It’s Official: NASA’s Peer-Reviewed EM Drive Paper Has Finally Been Published

Science Alert has published these interesting news: It’s Official: NASA’s Peer-Reviewed EM Drive Paper Has Finally Been Published.

In case you’ve missed the hype, the EM Drive, or Electromagnetic Drive, is a propulsion system first proposed by British inventor Roger Shawyer back in 1999.

Instead of using heavy, inefficient rocket fuel, it bounces microwaves back and forth inside a cone-shaped metal cavity to generate thrust.

According to Shawyer’s calculations, the EM Drive could be so efficient that it could power us to Mars in just 70 days.

But, there’s a not-small problem with the system. It defies Newton’s third law, which states that everything must have an equal and opposite reaction.

According to the law, for a system to produce thrust, it has to push something out the other way. The EM Drive doesn’t do this.

This is a good reminder that we are far from knowing everything and there are inventions to be made, laws of nature discovered, and knowledge acquired.  Exciting!

Largest digital survey of the sky mapped billions of stars

Engadget reports:

An international team of astronomers have released two petabytes of data from the Pan-STARRS project that’s also known as the “world’s largest digital sky survey.” Two petabytes of data, according to the team, is equivalent to any of the following: a billion selfies, one hundred Wikipedias or 40 million four-drawer filing cabinets filled with single-spaced text. The scientists spent four years observing three-fourths of the night sky through their 1.8 meter telescope at Haleakala Observatories on Maui, Hawaii, scanning three billion objects in the Milky Way 12 times in five different filters. Those objects included stars, galaxies, asteroids and other celestial bodies.

Wow … this is mind blowing at the very least …

See the image above? That’s the result of half a million 45-second exposures taken over four years. They’re releasing even more detailed images and data in 2017 — for now, you can check out what the team released to the public on the official Pan-STARRS website.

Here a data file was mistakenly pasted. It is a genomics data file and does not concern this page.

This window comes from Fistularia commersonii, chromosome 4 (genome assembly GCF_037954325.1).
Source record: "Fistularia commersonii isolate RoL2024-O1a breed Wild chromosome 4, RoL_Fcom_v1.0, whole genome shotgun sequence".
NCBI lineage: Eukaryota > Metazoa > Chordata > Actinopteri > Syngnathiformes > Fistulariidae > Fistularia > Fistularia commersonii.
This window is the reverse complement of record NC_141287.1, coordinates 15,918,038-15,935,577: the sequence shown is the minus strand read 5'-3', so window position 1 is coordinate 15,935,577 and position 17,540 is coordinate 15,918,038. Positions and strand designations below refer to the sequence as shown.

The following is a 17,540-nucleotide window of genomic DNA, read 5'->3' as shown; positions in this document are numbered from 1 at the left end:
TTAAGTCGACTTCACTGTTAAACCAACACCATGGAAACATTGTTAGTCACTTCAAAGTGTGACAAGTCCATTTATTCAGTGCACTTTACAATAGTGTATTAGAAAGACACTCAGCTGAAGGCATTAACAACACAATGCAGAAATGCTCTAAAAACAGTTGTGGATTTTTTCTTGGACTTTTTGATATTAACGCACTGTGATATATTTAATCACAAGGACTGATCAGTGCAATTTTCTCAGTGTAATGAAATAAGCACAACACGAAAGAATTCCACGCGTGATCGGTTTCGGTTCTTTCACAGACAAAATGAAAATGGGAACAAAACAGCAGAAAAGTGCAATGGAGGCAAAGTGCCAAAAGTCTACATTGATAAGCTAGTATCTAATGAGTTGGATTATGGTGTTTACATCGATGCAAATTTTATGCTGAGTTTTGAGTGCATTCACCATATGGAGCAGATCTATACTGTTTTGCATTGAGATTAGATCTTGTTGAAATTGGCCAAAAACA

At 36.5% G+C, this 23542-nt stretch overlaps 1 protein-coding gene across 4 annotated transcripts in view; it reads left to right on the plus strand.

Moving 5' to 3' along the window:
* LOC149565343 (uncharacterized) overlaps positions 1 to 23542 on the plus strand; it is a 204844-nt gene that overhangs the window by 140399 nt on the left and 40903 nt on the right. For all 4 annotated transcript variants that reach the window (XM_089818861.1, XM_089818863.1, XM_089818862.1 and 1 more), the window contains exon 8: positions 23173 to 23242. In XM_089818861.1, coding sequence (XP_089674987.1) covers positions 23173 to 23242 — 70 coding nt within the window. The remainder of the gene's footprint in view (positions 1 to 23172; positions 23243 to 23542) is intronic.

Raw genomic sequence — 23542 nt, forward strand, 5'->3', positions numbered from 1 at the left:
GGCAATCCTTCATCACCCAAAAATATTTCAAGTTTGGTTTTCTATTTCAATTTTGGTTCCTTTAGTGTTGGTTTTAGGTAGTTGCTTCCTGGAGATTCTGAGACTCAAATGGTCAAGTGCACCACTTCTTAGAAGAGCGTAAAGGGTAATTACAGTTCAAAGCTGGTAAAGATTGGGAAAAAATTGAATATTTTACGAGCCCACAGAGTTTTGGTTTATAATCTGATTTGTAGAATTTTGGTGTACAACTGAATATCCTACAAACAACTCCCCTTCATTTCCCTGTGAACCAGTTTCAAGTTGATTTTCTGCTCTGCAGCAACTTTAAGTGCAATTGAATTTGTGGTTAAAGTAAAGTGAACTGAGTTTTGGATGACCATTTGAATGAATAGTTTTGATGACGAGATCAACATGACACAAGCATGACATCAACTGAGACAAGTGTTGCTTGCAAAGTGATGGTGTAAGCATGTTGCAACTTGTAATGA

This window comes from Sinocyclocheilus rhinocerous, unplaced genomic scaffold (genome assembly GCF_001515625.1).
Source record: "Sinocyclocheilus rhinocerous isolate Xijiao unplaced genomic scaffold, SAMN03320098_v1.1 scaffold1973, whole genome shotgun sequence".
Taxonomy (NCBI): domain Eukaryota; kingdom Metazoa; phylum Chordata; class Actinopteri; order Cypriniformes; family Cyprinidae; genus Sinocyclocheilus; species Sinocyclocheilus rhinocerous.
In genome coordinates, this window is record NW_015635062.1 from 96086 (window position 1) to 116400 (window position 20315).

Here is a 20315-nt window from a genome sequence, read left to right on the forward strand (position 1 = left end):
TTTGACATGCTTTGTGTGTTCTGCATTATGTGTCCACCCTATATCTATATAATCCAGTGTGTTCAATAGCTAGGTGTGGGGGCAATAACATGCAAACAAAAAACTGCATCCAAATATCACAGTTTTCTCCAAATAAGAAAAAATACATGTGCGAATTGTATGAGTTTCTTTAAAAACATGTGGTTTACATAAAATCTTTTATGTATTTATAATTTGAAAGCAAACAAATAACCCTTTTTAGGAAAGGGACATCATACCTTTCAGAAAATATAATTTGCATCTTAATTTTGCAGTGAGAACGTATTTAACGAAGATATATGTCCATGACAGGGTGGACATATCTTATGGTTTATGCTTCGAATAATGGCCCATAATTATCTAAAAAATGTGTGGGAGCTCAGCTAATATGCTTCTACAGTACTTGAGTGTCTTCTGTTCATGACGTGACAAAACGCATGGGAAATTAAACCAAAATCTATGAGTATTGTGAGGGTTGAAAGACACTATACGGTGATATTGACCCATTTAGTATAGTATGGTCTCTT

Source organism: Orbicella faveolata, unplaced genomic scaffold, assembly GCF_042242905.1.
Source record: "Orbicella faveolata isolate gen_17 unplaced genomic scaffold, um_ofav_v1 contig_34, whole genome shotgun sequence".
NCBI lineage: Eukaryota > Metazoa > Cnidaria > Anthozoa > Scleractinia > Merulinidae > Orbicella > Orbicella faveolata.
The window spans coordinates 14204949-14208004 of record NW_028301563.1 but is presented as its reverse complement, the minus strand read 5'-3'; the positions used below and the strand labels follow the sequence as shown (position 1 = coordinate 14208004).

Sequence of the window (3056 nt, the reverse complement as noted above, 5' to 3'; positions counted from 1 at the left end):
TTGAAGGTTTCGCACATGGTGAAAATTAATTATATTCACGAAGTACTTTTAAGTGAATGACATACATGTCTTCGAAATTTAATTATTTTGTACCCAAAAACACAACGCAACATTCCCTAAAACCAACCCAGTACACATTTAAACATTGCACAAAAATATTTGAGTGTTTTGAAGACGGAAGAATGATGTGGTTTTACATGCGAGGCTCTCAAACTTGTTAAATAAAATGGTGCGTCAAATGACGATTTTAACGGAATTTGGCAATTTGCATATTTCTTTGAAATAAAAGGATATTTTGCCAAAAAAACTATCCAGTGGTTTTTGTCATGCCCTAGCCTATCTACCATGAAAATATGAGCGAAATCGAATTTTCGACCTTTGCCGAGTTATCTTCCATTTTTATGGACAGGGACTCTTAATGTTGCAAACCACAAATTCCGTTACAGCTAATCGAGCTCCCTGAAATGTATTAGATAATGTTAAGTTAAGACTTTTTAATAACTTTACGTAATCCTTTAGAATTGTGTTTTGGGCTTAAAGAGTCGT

How often do asteroids hit Earth?

How often do asteroids hit Earth?

Between 2000 and 2013, a network of sensors that monitors Earth around the clock listening for the infrasound signature of nuclear detonations detected 26 explosions on Earth ranging in energy from 1-600 kilotons – all caused not by nuclear explosions, but rather by asteroid impacts.

There is also a list of all impacts and a video with locations.

two to the power of one hundred

Here is an excellent visualization of 2 to the power of 100.  If you take a piece of paper which is 0.1 mm thick, cut it in half and place one half on top of the other, then cut the stack in half and place half over the other half, and then repeat it 98 more times … how high is your stack of paper going to be? Think.  BOOM!  13.7 billion light years.  Here is a breakdown of how fast it gets there.

Just beautiful.

International Space Station Assembly

Absolutely amazing!  Humans have created this complex structure, bit by bit, while it flies 370 kilometers high and covers over 7 kilometers per second!  And while there are actual humans inside it too.

What’s more amazing is that having proof of the fact that we can work all together, we still kill each other over sill things like religion, skin color, and money.  I wonder when we’ll get over it finally and start working together more.  Maybe never …

Coldest Spot On Planet Earth

Slashdot lets us know that we finally know where’s the most freezing place on Earth:

What is the coldest place on Earth? It is a high ridge in Antarctica on the East Antarctic Plateau where temperatures in several hollows can dip below minus 133.6 degrees Fahrenheit (minus 92 degrees Celsius) on a clear winter night. Scientists made the discovery while analyzing the most detailed global surface temperature maps to date, developed with data from remote sensing satellites including the new Landsat 8, a joint project of NASA and the U.S. Geological Survey (USGS). Ted Scambos, lead scientist at the National Snow and Ice Data Center in Boulder, Colo., joined a team of researchers reporting the findings Monday at the American Geophysical Union meeting in San Francisco. Researchers analyzed 32 years’ worth of data from several satellite instruments. They found temperatures plummeted to record lows dozens of times in clusters of pockets near a high ridge between Dome Argus and Dome Fuji, two summits on the ice sheet known as the East Antarctic Plateau. The new record of minus 93.2 C was set Aug. 10, 2010.

The linked article from NASA has a nice visualization in the form of the YouTube video:

One thing that is not so obvious about this research is the problem with tools – most thermometers that we are using elsewhere will simply stop working at these temperatures.

And just in case you were wondering how cold is it in space, here is a very nice explanation: